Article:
Russia November 2021-

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Moscow Times
Russia on Wednesday Night

Russian War Report: New fires and alleged sabotage operations across Russian territory
By Digital Forensic Research Lab
(Atlantic Council) Over the past several days, numerous strategic facilities on Russian territory have caught fire. The reason of the fires in most cases were not officially confirmed, though many of them are suspected to be sabotage operations. At the same time, Siberia is experiencing massive seasonal wildfires, which Russia has lacked enough manpower to keep under control.
On May 3, videos surfaced showing a massive warehouse caught fire in Bogorodskoye, northeast of Moscow. Russia’s Ministry of Emergency Situations also provided photos showing the scale of the fire, which reportedly spanned an area of more than three hectares.
On May 2, videos captured a fire at a munitions factory facility in Perm, near the Ural Mountains, roughly 1,500km east of Moscow. The factory reportedly manufactured Grad and Smerch rocket munitions, which have played a significant role in destroying cities in Ukraine. And on May 1, videos documented fuel-oil tanks burning in Mytishchi. The location of the fuel depot is reportedly only thirty minutes from the Kremlin.
Meanwhile, photos surfaced on May 1 suggesting that a railway bridge in Russia’s Kursk region was destroyed due to sabotage. The bridge reportedly was used to transport Russian troops and military equipment to Ukraine. Kremlin media outlet RIA Novosti reported on the incident without providing the cause of the “partial collapse.”
At the same time, Siberia is currently experiencing massive seasonal wildfires. Videos that surfaced on May 2 captured the enormous scale of the wildfires. Ukrainian journalist Denis Kazansky reported that the fires continue to burn as there is no one to put them out, because the military unit responsible for extinguishing fires in the region is currently fighting in Ukraine.

29 April
Mark Galeotti: Russia’s Hardliners Present Their Manifesto
[J]ust as the Soviet system was always really a wartime economy, even during times of ostensible peace, this is the essence of the silovik manifesto: a Russia committed to a cultural, political and sometimes military Forever War with the West, demanding absolute discipline and the mobilization of society and economy alike.
(Moscow Times) … [Nikolai Patrushev, secretary of the Security Council],  a career security officer first in the KGB and then the successor Federal Security Service (FSB) is in effect Putin’s national security adviser. He does not court publicity, so this kind of lengthy, showcase interview [with the official government newspaper of record, Rossiiskaya Gazeta] is as significant as it is unusual.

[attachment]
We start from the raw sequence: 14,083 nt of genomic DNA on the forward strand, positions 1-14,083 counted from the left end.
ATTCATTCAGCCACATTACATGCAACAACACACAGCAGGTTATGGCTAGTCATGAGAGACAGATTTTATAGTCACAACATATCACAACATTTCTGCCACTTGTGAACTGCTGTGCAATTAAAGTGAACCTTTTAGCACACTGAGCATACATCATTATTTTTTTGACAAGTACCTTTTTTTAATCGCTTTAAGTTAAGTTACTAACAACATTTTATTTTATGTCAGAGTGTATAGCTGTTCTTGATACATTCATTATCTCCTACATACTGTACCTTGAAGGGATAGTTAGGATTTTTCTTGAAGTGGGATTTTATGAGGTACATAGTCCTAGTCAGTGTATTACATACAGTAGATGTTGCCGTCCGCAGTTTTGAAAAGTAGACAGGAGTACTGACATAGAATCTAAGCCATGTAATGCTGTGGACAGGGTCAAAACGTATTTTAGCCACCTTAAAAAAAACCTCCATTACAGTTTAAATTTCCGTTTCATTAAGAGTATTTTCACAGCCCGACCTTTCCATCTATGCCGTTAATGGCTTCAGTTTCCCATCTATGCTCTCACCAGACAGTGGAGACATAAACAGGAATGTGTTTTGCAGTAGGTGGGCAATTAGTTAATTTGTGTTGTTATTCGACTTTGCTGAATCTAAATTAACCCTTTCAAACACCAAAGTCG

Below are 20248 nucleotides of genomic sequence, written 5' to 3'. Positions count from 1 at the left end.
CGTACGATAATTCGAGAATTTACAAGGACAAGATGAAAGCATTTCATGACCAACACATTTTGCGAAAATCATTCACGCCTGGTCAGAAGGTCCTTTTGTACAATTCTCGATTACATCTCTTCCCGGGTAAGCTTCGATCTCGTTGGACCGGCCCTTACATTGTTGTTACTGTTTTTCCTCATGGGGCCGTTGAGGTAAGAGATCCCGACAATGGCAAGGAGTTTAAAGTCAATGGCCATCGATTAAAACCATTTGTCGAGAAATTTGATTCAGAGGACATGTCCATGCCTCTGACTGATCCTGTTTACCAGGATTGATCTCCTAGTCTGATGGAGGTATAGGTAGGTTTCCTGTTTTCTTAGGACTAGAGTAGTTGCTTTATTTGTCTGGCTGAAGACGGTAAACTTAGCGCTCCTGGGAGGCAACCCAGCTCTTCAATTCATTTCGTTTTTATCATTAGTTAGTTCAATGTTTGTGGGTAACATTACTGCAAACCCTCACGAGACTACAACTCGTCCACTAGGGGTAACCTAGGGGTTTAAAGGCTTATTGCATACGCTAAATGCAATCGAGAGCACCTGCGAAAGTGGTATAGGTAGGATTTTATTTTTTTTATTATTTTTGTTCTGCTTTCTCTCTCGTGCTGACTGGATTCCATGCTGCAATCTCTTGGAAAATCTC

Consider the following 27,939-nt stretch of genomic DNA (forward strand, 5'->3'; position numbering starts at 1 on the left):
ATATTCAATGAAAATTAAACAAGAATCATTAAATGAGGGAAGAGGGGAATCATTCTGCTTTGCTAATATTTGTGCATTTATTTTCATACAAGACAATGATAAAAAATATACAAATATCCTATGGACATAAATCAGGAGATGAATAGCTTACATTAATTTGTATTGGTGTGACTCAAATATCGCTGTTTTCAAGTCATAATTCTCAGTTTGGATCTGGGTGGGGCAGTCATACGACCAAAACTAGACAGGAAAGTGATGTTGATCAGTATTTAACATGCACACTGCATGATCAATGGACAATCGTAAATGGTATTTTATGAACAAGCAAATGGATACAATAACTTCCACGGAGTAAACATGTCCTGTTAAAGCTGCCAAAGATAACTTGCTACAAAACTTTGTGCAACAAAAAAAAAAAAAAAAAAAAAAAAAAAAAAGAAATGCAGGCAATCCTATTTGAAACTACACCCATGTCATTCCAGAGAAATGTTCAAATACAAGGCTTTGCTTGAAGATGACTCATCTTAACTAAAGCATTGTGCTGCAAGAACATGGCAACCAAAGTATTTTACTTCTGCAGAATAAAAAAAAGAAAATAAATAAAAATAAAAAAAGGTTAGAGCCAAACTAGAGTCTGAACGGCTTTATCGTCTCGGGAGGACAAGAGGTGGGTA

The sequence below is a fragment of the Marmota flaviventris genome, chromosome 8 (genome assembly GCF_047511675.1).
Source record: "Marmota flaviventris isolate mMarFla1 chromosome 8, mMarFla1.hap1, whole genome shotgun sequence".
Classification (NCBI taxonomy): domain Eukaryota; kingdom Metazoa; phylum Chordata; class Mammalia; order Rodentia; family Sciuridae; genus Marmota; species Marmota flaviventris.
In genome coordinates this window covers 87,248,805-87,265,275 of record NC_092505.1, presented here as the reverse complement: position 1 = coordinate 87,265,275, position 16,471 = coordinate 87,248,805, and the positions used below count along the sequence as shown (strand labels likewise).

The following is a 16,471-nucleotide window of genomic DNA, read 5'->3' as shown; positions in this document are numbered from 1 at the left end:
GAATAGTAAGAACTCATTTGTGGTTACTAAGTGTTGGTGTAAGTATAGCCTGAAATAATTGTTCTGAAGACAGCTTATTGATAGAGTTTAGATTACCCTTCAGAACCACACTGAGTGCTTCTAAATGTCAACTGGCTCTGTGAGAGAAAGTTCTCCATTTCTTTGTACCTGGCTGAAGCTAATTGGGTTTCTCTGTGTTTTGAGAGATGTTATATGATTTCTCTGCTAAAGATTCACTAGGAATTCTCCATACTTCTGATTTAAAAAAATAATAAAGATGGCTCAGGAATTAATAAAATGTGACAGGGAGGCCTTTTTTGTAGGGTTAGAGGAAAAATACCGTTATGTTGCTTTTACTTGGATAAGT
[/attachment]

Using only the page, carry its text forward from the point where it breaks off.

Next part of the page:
He is truly the hawk’s hawk. I have in the past described him as ‘the most dangerous man in Russia’ because of the way he drags Putin into even more extreme positions, fuelling his ambitions with talk of Russia’s historical mission and his paranoias with warnings of Western plots. As such, he is in many ways the lead spokesman of the siloviki – the ‘men of force’ of the military and security agencies – and the most nationalist of them, at that.
This interview was in many ways a silovik manifesto. It paints an apocalyptic picture of a world in which an America that “has long divided the whole world into vassals and enemies” and which is “used to walking on scorched earth” has turned against Russia because it is not willing “to give up its sovereignty, self-consciousness, culture, independent foreign and domestic policy.”

22 April
Russians are told they have two choices: Win this war or be destroyed
They justify Putin’s fratricide because the West, and ‘internal Ukrainians,’ present an existential threat
By Leonid Ragozin, freelance journalist based in Latvia.
(WaPo) The available evidence shows significant support for the war, as well as a surge in patriotism. According to the Levada Center, a respected independent pollster, the number of Russians who thought the country was going in the right direction rose from 52 percent before the invasion to 69 percent after, and Putin’s personal approval rating soared to a whopping 83 percent. But these figures come with a major caveat. New legislation makes “discrediting the armed forces” a crime punishable by up to 15 years in prison, and that can encompass all sorts of things, including calling the war a war — circumstances that cast doubt on whether the polls are representative or the answers truthful. As an experiment staged by researchers at the London School of Economics showed, support for the war goes down by 15 percentage points when people are encouraged to speak their mind.
Whatever the true level of support, it’s clear that Russians aren’t necessarily buying Putin’s rationale for the invasion.

8 April
Do Not Go Gentle (Act Two)
One of the last independent newspapers in Russia finds new ways to cover a war that the government doesn’t want them to cover. Producer Robyn Semien talks to one of their editors, Nikita Kondratiev, about how it’s going.